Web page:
METALLICA guitarist Kirk Hammett will appear on tonight's special one-hour episode of "Toy Hunter". According to The Music Universe, in this Halloween special, "toy and collectibles expert Jordan Hembrough is on the hunt for some of the scariest toys to sell at the Midwest’s HorrorHound convention. Further, Hembrough’s toy buddy Mark needs help with a special client — METALLICA guitarist Kirk Hammett, who’s looking for extremely vintage, scary toys. In between scoring 'Ghostbusters' memorabilia in Connecticut and a 1972 Parker Brothers Ouija board in Salem, Massachusetts, Hembrough scours the country for the perfect monster memorabilia for Hammett. Not only is Hembrough pressured to locate just the right item to ensure Hammett is a happy customer, but he risks losing a potential new rock star client if he fails."
Check local listings for exact air times.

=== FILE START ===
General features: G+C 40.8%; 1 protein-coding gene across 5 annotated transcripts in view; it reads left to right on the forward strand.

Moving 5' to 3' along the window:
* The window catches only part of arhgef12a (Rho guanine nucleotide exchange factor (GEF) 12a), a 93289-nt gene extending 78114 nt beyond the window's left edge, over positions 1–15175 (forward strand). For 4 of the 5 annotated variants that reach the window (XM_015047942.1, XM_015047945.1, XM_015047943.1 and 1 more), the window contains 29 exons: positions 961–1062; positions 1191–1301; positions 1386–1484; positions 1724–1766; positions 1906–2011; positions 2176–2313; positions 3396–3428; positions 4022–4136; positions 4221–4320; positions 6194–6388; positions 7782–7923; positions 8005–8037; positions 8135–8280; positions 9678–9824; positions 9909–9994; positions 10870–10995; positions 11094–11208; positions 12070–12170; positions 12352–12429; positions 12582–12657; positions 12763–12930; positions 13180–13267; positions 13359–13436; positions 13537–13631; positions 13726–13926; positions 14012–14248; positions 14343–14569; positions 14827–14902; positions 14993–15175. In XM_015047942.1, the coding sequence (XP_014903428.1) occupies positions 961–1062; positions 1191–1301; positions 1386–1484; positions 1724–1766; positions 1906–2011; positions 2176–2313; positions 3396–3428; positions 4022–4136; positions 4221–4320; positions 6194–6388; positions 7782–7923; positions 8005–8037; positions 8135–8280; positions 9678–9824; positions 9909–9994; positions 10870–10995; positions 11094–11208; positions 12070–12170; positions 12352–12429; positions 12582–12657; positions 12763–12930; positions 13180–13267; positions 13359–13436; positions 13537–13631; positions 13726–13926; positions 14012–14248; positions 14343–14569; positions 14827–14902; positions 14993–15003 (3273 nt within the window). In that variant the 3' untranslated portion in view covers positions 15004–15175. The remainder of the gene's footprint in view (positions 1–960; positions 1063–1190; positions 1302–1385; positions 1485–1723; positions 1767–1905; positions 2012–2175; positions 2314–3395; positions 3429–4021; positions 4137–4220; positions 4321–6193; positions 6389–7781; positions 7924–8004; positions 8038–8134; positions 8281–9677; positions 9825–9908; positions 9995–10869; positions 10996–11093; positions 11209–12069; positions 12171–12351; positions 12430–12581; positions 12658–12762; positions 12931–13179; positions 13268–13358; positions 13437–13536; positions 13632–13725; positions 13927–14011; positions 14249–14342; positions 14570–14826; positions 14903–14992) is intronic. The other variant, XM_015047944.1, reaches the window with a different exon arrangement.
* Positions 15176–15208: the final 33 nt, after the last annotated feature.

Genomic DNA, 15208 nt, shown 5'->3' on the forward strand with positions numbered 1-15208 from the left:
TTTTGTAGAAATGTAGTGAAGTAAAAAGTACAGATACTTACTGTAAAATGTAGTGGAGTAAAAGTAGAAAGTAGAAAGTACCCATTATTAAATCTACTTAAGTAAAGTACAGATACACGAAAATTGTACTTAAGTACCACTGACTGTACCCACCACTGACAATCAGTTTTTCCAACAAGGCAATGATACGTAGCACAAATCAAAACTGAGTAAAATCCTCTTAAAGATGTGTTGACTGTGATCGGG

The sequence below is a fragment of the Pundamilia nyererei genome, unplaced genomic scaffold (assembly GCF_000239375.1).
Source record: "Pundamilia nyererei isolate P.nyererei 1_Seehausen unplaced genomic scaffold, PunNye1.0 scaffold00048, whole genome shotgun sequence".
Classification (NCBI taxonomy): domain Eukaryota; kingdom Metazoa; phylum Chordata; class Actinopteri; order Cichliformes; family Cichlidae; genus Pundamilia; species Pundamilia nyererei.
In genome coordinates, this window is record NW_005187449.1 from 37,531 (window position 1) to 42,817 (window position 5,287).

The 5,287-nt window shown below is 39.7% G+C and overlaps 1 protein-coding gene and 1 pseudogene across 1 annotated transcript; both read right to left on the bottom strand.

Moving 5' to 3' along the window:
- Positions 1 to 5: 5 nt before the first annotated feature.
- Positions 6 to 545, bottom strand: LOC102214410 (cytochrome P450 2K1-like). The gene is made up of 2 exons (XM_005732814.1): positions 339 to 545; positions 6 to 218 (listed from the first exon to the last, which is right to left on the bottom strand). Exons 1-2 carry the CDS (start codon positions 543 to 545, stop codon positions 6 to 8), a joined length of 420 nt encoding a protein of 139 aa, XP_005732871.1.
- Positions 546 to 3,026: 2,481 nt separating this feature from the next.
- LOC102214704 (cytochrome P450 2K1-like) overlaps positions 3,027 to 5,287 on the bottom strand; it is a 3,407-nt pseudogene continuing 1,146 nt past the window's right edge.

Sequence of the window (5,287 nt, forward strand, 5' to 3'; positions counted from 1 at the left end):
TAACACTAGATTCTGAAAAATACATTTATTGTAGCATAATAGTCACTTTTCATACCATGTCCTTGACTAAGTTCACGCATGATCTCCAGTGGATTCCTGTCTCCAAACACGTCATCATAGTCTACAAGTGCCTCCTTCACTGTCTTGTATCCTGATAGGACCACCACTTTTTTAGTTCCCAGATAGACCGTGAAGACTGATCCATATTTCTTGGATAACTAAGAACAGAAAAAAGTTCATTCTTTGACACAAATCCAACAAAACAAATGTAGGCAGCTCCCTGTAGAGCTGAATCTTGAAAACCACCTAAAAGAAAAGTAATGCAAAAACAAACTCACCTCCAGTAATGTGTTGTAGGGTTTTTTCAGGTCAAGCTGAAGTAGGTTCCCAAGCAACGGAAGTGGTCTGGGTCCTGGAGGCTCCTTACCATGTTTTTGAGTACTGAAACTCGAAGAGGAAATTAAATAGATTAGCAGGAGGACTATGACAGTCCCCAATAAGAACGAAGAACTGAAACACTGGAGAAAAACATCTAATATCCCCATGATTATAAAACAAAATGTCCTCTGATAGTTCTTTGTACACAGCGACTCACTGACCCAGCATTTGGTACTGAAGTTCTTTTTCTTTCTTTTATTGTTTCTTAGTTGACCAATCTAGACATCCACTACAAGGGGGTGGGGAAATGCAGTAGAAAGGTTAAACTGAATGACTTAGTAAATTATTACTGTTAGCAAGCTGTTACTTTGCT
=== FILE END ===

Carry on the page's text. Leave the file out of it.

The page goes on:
Asked in a 2012 interview when he first started collecting horror artifacts, Hammett replied: "Well, I've been into the horror genre ever since I was five years old. You can say I actually started collecting at six years old. That's when I bought my first monster magazine and started buying monster toys in the late '60s, early '70s. I got a lot of comic books and magazines. That was a constant throughout my childhood. Then, when I was about 13 years old, I got into rock 'n' roll, particularly hard rock. That led me away from horror. Once I started listening to the music, buying albums, and going to record stores by myself, I turned a corner, and I was doing things that were a bit more 'grownup.' For a brief while, I thought all of my comic books and horror books were kids' stuff. I got engulfed in music, bought a guitar, and started playing obsessively. I made a conscious pact to become a musician. That dominated my focus for the next eight or nine years. Once I started making a little bit of money with METALLICA, I thought, 'Wow, I'm still really into horror movies.' Throughout that time, I was watching a lot of horror films. I just wasn't buying comic books, magazines, or toys. I was remotely connected to the genre though. When I started getting a little bit of money, I began buying comic books, horror magazines, and a lot of horror toys from the '60s. I wasn't able to get them before. I was really into the toys from the early part of that decade when I was still an infant. In my early twenties, I realized there was this network of people that was way into this stuff. I fell into this network, and it spanned across the country. One thing led to another and I was collecting everything again. I found myself going full bore once more. I started at six. There was a time rock 'n' roll drew me away from being a monster kid, but I was able to get back into it. I totally delved into it and never stopped."